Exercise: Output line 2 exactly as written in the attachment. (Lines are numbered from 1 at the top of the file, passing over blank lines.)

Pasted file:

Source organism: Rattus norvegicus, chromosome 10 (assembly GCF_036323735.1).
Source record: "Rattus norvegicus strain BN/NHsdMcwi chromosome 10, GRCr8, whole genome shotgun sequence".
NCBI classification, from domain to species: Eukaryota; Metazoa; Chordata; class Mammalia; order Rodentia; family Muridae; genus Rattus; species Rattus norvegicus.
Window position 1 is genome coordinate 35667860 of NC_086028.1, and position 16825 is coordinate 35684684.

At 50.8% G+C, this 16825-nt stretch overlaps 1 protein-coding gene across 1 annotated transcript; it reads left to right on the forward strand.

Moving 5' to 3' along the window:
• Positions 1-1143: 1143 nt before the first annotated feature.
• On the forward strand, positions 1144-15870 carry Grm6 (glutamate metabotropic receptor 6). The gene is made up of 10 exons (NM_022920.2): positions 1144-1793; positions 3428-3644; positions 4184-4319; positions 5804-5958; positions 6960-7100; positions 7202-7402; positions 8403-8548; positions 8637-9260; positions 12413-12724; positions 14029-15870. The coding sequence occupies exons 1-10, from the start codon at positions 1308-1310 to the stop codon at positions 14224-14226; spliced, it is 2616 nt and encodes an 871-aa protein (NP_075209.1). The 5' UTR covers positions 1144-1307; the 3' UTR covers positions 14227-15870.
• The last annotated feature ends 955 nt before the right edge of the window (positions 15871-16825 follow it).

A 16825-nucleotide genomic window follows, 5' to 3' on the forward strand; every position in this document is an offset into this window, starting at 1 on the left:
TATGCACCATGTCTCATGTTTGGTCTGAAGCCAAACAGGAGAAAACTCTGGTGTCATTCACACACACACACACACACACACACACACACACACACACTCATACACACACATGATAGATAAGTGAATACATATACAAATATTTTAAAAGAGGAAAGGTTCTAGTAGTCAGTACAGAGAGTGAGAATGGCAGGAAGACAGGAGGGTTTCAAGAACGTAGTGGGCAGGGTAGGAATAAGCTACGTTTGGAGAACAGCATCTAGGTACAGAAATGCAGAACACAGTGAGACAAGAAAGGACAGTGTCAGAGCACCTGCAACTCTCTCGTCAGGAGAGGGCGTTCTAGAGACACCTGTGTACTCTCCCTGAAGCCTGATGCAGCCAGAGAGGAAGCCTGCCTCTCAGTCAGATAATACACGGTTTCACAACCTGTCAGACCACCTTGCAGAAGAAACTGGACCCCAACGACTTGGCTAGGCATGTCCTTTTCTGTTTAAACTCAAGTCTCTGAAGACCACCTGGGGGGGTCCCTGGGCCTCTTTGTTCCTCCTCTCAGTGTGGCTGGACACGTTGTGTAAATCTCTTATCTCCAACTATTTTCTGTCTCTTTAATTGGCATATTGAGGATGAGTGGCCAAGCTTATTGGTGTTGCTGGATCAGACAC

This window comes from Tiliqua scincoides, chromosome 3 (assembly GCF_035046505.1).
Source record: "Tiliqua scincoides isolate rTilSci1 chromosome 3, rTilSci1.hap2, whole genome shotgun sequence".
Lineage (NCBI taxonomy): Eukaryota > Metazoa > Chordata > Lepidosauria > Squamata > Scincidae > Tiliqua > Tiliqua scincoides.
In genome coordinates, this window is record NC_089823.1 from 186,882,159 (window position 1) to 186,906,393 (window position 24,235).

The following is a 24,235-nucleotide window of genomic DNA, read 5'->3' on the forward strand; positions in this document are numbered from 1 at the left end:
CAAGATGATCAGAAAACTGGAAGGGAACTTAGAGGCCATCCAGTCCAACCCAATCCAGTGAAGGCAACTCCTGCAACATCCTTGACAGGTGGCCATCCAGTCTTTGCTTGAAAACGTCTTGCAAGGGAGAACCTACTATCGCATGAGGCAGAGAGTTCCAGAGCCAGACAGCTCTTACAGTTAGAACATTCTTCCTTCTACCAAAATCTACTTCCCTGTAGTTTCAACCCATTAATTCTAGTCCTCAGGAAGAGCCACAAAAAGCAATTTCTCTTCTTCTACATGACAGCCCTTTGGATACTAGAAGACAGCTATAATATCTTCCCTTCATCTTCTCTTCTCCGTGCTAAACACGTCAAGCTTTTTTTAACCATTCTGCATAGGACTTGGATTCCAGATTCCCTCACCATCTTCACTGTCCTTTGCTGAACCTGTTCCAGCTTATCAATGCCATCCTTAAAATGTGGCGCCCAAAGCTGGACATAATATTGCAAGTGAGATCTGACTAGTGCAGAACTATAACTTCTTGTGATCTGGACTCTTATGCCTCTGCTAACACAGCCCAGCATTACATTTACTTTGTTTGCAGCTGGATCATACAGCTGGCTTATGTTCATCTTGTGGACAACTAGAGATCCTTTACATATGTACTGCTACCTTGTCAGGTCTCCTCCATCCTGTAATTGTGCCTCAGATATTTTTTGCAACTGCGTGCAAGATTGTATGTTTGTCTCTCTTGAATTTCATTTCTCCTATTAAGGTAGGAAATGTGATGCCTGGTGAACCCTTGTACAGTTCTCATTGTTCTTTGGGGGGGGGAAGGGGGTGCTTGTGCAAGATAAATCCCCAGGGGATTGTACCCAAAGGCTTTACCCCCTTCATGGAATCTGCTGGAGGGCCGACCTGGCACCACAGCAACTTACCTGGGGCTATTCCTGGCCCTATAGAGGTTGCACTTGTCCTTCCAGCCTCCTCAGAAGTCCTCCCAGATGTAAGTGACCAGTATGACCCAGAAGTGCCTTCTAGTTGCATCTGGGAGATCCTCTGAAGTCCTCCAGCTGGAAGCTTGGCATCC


Source record: "Rattus norvegicus strain BN/NHsdMcwi chromosome 10, GRCr8, whole genome shotgun sequence".